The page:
Each state is responsible for creating legislation regarding laws related to the practice of nursing. These laws are defined as the Nurse Practice Act (NPA). Each state's Board of Nursing (BON) is charged with further clarifying and defining the NPA so nurses know their role and how to practice in the state(s) in which they practice. The scope of practice is a dynamic set of regulations within the NPA.

The purpose of the Nurse Practice Act legislation is to:

  • Ensure the public is protected from unprincipled, incompetent and immoral practitioners
  • Offer reassurance to the public that the licensed nurse is competent to provide care in a safe and prudent manner
  • Provide standards and a means to discipline should the licensed nurse violate the standards

RELATED: RN Scope of Practice

The nursing scope of practice describes the services that a qualified nurse is permitted to perform and has been determined as competent in that area. For example, Florida's BON defines the practice of professional nursing as the "Performance of those acts requiring substantial specialized knowledge, judgment and nursing skill based on applied principles of psychological, biological, physical and social sciences."

The scope of employment for a nurse is set by individual organizations and can be described in a job description or policy and procedure manual. Details of a nurse's role and responsibility can also be documented in a Collective Bargaining Unit (CBU), also referred to as a "union" contract. A scope of employment cannot reach beyond the boundaries of the state's scope of practice regulations in the Nurse Practice Act.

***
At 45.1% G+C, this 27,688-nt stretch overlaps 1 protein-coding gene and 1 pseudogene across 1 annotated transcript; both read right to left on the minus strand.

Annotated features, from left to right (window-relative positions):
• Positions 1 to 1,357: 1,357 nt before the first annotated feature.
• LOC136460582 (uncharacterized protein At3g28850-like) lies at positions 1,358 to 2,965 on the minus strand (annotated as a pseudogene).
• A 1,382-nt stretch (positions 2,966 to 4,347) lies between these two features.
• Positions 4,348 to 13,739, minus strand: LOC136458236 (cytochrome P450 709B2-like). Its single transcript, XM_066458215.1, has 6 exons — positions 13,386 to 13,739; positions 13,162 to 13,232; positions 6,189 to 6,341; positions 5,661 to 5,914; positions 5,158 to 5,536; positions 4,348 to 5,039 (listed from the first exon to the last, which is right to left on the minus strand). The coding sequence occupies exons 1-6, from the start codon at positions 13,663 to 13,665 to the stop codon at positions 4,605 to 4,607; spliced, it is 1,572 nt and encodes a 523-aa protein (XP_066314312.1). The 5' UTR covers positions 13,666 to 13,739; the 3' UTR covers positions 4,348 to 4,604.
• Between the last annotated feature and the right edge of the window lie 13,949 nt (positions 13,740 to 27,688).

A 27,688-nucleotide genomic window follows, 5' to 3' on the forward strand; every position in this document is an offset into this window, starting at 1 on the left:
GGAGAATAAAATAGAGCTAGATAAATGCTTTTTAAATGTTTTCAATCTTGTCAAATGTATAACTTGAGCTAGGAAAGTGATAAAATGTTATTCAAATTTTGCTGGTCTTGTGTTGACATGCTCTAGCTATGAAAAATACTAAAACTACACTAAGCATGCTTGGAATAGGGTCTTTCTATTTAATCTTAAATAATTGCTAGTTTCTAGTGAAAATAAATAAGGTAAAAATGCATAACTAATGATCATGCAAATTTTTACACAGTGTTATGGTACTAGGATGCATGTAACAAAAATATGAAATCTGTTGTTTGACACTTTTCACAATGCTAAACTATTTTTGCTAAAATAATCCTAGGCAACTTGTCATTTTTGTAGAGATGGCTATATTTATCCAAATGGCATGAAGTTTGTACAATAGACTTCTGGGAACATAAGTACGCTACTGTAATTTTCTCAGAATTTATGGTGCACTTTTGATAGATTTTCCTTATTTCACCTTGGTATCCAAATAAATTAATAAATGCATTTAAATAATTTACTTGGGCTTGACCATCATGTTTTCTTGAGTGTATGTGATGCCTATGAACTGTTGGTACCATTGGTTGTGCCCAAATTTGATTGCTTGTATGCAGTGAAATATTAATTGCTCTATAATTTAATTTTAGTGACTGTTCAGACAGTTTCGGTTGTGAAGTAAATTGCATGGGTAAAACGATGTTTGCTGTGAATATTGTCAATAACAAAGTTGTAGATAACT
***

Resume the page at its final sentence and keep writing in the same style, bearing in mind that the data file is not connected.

RELATED: How is the Scope of Practice Determined for a Nurse?

For example, an employer cannot add to a policy and procedure document that a nurse will intubate a patient in the emergency room IF the NPA of that state prohibits nurses from intubating patients. Conversely, the scope of employment can be more restrictive than the scope of practice. This could occur if an organization chooses to not allow a nurse to place an intraosseous catheter in spite of the fact that the NPA does allow for such placement in the scope of practice laws.

To clarify the nursing role for procedures or tasks assigned to the nurse, the National Council of State Boards, who oversees the Boards of Nursing, published the Scope of Practice Decision-Making Framework tool that nurses can utilize to determine nursing practice responsibilities.

RELATED: Assignment, Delegation and Supervision: NCLEX-RN

The practice of nursing requires knowledge, skill and autonomous decision-making skills. That said, there will be areas within the role of the nurse that require more clarity to ensure the nurse is working within their scope of practice as well as their scope of employment. Nurses are expected to know the Nurse Practice Act for the state in which they practice. Nurses must also be aware of their written job description, CBU contract (as applicable) and policies/procedures to ensure they are working within their full scope.

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